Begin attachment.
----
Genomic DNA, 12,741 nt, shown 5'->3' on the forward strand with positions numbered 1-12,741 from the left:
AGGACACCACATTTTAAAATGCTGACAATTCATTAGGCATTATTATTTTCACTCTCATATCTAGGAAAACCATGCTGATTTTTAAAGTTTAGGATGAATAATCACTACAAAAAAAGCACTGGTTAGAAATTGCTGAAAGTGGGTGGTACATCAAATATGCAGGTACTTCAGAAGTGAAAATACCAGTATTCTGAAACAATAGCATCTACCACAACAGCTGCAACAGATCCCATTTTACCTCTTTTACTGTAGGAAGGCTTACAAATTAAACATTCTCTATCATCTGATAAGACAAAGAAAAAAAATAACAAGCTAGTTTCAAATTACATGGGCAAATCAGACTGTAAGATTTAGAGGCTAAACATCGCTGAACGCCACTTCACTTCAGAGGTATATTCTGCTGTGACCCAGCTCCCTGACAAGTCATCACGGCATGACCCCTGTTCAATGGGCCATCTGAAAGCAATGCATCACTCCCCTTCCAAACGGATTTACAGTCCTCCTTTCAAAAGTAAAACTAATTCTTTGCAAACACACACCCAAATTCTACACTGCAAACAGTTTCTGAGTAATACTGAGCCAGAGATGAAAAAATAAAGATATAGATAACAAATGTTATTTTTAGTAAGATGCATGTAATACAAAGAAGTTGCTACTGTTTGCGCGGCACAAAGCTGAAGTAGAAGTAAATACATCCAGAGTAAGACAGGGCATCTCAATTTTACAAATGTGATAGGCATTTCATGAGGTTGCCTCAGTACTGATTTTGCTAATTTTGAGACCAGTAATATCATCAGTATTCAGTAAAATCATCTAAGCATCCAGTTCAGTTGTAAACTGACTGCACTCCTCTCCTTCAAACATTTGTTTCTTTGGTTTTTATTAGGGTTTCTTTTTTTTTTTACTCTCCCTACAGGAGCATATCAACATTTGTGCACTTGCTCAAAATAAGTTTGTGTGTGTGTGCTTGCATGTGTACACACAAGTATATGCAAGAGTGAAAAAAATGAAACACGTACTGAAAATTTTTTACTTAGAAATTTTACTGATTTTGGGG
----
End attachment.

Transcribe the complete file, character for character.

Genomic DNA, 12,741 nt, shown 5'->3' on the forward strand with positions numbered 1-12,741 from the left:
AGGACACCACATTTTAAAATGCTGACAATTCATTAGGCATTATTATTTTCACTCTCATATCTAGGAAAACCATGCTGATTTTTAAAGTTTAGGATGAATAATCACTACAAAAAAAGCACTGGTTAGAAATTGCTGAAAGTGGGTGGTACATCAAATATGCAGGTACTTCAGAAGTGAAAATACCAGTATTCTGAAACAATAGCATCTACCACAACAGCTGCAACAGATCCCATTTTACCTCTTTTACTGTAGGAAGGCTTACAAATTAAACATTCTCTATCATCTGATAAGACAAAGAAAAAAAATAACAAGCTAGTTTCAAATTACATGGGCAAATCAGACTGTAAGATTTAGAGGCTAAACATCGCTGAACGCCACTTCACTTCAGAGGTATATTCTGCTGTGACCCAGCTCCCTGACAAGTCATCACGGCATGACCCCTGTTCAATGGGCCATCTGAAAGCAATGCATCACTCCCCTTCCAAACGGATTTACAGTCCTCCTTTCAAAAGTAAAACTAATTCTTTGCAAACACACACCCAAATTCTACACTGCAAACAGTTTCTGAGTAATACTGAGCCAGAGATGAAAAAATAAAGATATAGATAACAAATGTTATTTTTAGTAAGATGCATGTAATACAAAGAAGTTGCTACTGTTTGCGCGGCACAAAGCTGAAGTAGAAGTAAATACATCCAGAGTAAGACAGGGCATCTCAATTTTACAAATGTGATAGGCATTTCATGAGGTTGCCTCAGTACTGATTTTGCTAATTTTGAGACCAGTAATATCATCAGTATTCAGTAAAATCATCTAAGCATCCAGTTCAGTTGTAAACTGACTGCACTCCTCTCCTTCAAACATTTGTTTCTTTGGTTTTTATTAGGGTTTCTTTTTTTTTTTACTCTCCCTACAGGAGCATATCAACATTTGTGCACTTGCTCAAAATAAGTTTGTGTGTGTGTGCTTGCATGTGTACACACAAGTATATGCAAGAGTGAAAAAAATGAAACACGTACTGAAAATTTTTTACTTAGAAATTTTACTGATTTTGGGG